With a main character uninterested in verbal communication, a narrator who uses phrases like “learn stuff” and strange background changes mid-scene, The Warrior’s Way initially comes off like a disorganized mess, but as the film charges ahead with its strange vision, leaving a mangled trail of dead bodies in its wake, the rounds suddenly click into place. Set in the Old West where heroes learned to be ruthless and villains murdered and raped as they saw fit, The Warrior’s Way has no interest in neutering or normalizing its main characters. Men are disarmed, then stabbed, women are ruthlessly shot in the backs like cattle and even puppies fall victim to the blade. It takes a sick mind to let a villain decapitate a puppy, it takes an even sicker mind to let his hero do the same.
The hero, in this case, is Yang (Dong-gun Jang). He’s a member of an elite ninja squad known as the Sad Flutes, so named after the noise the throat makes after it’s slit. They’re at war, and it has taken a toll on their enemies. Down to one last unit of men, Yang single-handedly, and without pause, massacres the last members of their creed, save one baby he doesn’t bother naming. Furious he has spared an enemy, the ninjas turn on Yang, prompting him and the baby to flee to America to visit his old master, a dangerous legend named Smiley. There, he meets an affable, rednecked woman with sadness behind her eyes. Lynne (Kate Bosworth) informs him of Smiley’s recent passing, but the two strike up a largely wordless friendship. She too loved Smiley. He taught her the sword and spoke of a protégé that would one day visit. She rightly suspects he was talking about Yang; so, in order to keep him around, she reopens Smiley’s laundry shop and gives him a job.
The days pass slowly in the desert. The town is populated by circus performers lazily assembling a giant Ferris Wheel. There’s a little person named 8 Ball (Tony Cox), a mean-spirited drunk named Ron (Geoffrey Rush) and a few dozen other random castoffs, clowns and bearded women. They’re suspicious of Yang, but they have bigger problems. Over the hills lives a ruthless Colonel (Danny Huston). Drunk on power, whiskey and unchecked masculinity, he rides into the town every so often to terrorize the clowns and pick out one woman to rape. He does this by lining them up and selecting the one with the nicest teeth. It was one of these visits that left Lynne with the sadness behind her eyes; it’s the next one that the rest of the town dreads. All except Lynne. Under Yang’s watchful eye, she’s improved her already deadly sword skills, and the two have entered into a nervous affair. She’s confident the townsfolk can rise up against the Colonel, but she doesn’t know about the ninjas.
They’ve followed Yang to America, led by their leader, the Saddest Flute (Lung Ti). All this heads to an epic final showdown, pitting cowboy against ninja, clown against cowboy, ninja against clown and a boozed-up and angry Ron against everyone. Hell has no fury like Geoffrey Rush betraying his final wish to his dead wife never to kill again. A man cannot change what he is. Ron is a killer. So too are Yang, the Colonel, the Saddest Flute and at least two dozen other psychopaths hellbent on dragging fellow souls to hell. My God, do they succeed during the final act. Henchmen, main characters, men, women and teenagers alike are shot, slashed and blown up without second thought. By the end, the carousel is littered with blood and severed limbs. It’s a carnival of demented intentions and unencumbered manliness. Buy the ticket, take the sick ride.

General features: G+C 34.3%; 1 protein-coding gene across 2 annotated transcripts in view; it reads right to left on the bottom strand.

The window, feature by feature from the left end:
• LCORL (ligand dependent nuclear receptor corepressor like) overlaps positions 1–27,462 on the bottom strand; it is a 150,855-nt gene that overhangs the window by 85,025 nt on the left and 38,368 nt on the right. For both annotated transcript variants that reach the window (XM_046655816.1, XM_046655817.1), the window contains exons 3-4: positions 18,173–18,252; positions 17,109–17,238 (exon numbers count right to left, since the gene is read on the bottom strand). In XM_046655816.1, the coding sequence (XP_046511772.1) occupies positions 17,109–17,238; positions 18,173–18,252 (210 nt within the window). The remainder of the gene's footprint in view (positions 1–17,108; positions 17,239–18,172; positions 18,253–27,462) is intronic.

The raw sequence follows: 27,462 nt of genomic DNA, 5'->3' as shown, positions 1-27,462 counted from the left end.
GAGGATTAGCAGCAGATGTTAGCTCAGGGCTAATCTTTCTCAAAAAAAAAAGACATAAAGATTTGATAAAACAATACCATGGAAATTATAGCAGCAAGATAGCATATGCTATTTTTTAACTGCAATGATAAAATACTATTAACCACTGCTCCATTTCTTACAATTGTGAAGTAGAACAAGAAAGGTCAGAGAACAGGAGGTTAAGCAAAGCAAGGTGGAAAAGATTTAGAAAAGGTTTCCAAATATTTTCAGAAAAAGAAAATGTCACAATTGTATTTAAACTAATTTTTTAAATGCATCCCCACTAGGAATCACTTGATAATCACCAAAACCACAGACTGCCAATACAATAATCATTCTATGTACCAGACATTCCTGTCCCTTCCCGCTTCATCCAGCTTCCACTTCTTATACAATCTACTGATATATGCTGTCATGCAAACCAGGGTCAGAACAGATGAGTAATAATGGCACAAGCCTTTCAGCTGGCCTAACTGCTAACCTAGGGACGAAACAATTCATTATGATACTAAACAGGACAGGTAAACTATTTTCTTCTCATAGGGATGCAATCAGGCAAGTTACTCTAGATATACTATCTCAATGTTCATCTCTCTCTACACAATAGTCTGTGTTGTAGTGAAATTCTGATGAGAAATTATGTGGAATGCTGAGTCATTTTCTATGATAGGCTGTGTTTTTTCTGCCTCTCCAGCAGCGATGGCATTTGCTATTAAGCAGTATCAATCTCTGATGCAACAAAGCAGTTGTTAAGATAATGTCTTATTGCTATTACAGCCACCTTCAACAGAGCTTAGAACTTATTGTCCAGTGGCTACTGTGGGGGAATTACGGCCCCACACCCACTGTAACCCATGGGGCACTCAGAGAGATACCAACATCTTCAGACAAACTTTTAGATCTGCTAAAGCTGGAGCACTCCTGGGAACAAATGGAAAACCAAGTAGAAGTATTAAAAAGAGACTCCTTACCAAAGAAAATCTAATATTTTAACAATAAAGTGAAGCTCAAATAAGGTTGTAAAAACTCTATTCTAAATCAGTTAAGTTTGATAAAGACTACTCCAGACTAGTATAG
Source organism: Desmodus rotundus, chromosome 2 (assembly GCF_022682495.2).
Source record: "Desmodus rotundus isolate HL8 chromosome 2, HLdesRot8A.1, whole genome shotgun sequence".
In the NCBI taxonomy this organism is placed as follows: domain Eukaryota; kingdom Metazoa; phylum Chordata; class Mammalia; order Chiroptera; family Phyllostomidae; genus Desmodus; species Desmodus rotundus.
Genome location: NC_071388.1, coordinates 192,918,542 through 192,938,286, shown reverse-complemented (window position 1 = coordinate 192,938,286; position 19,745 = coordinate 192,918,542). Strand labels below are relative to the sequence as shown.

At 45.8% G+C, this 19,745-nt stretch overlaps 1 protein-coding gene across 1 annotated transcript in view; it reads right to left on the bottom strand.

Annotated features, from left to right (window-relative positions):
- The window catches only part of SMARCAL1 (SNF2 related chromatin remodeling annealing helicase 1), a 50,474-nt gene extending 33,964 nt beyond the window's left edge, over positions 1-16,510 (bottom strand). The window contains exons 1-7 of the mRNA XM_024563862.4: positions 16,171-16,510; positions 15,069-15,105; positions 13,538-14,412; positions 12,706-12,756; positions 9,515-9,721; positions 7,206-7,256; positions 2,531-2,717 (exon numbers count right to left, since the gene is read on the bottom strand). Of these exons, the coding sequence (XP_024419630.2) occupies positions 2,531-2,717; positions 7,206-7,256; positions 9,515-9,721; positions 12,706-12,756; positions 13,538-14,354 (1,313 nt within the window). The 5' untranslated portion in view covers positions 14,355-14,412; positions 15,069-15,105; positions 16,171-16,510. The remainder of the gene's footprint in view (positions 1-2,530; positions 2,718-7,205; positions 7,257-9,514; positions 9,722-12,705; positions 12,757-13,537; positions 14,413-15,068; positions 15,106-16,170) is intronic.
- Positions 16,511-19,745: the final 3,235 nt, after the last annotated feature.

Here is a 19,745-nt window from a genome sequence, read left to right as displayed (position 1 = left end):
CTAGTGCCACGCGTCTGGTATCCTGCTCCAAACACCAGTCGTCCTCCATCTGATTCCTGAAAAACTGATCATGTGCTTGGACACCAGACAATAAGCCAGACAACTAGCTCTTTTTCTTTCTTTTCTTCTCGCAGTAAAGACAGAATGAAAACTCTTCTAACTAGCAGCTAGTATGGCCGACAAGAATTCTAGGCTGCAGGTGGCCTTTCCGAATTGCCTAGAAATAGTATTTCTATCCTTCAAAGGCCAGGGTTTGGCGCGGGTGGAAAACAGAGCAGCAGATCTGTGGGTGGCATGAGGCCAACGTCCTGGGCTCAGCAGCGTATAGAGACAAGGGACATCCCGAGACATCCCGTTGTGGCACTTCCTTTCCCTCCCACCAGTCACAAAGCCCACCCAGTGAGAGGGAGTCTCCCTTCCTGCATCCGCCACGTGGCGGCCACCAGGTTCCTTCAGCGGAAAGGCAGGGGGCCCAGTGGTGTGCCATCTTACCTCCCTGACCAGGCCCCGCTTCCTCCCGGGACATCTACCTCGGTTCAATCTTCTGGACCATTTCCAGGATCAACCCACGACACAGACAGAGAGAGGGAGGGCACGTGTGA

Action movies have a way of being disposable. The characters are often dressed from the same mold, creating end products more distinguishable by the lead actors rather than the characters they play. Not The Warrior’s Way. There are no less than four characters entirely specific to this movie. Take Geoffrey Rush’s run at the town drunk Ron. He doesn’t need to get sober to smell the blood on Yang, the same spilled platelets he can’t wash off himself. Or the Colonel, a nameless, teeth-obsessed sociopath too vile, even as a supervillain, for your average action movie. His vicious, perverted tongue never wavers, even as he delivers a disgusting final goodbye.
I loved The Warrior’s Way for the same reason I love any movie that exists without apology. There are no caveats here. Men impose their wills because they can, because they need to in order to survive. Talking problems out isn’t an option when your enemy isn’t the type to change. None of these men are the types to change. Even as the affable circus performers rally around Yang, help him plant a garden and usher him toward his first love, he never wavers in his unrelenting rancor. There are still scores to settle, scores that cry out for blood atonement.
If you’re expecting a cutesy ending to come, you probably haven’t read the previous paragraphs close enough. The Warrior’s Way does have a resolution, but it’s not the Hollywood final act many will be looking for. If you set up rules for your characters to follow, they must then follow them. Most films forget that, discard it when it’s convenient. The Warrior’s Way dies by the sword, and in doing so, becomes a balls-to-the-wall, bloodthirsty classic that should live on long after it exits theaters.
I suspect a lot of people will hate The Warrior’s Way, but this movie wasn’t made for them. It was made for the guys that don’t think the villain deserves the right to explain himself. It was made for the shoot first types, the throwbacks, the badasses and the girls that aren’t interested in men with feelings. It is the anti-Rush Hour, a merciless, cold-blooded dagger of unquestioned death and originality. I loved it, and if you’re a sick bastard like me, you will too.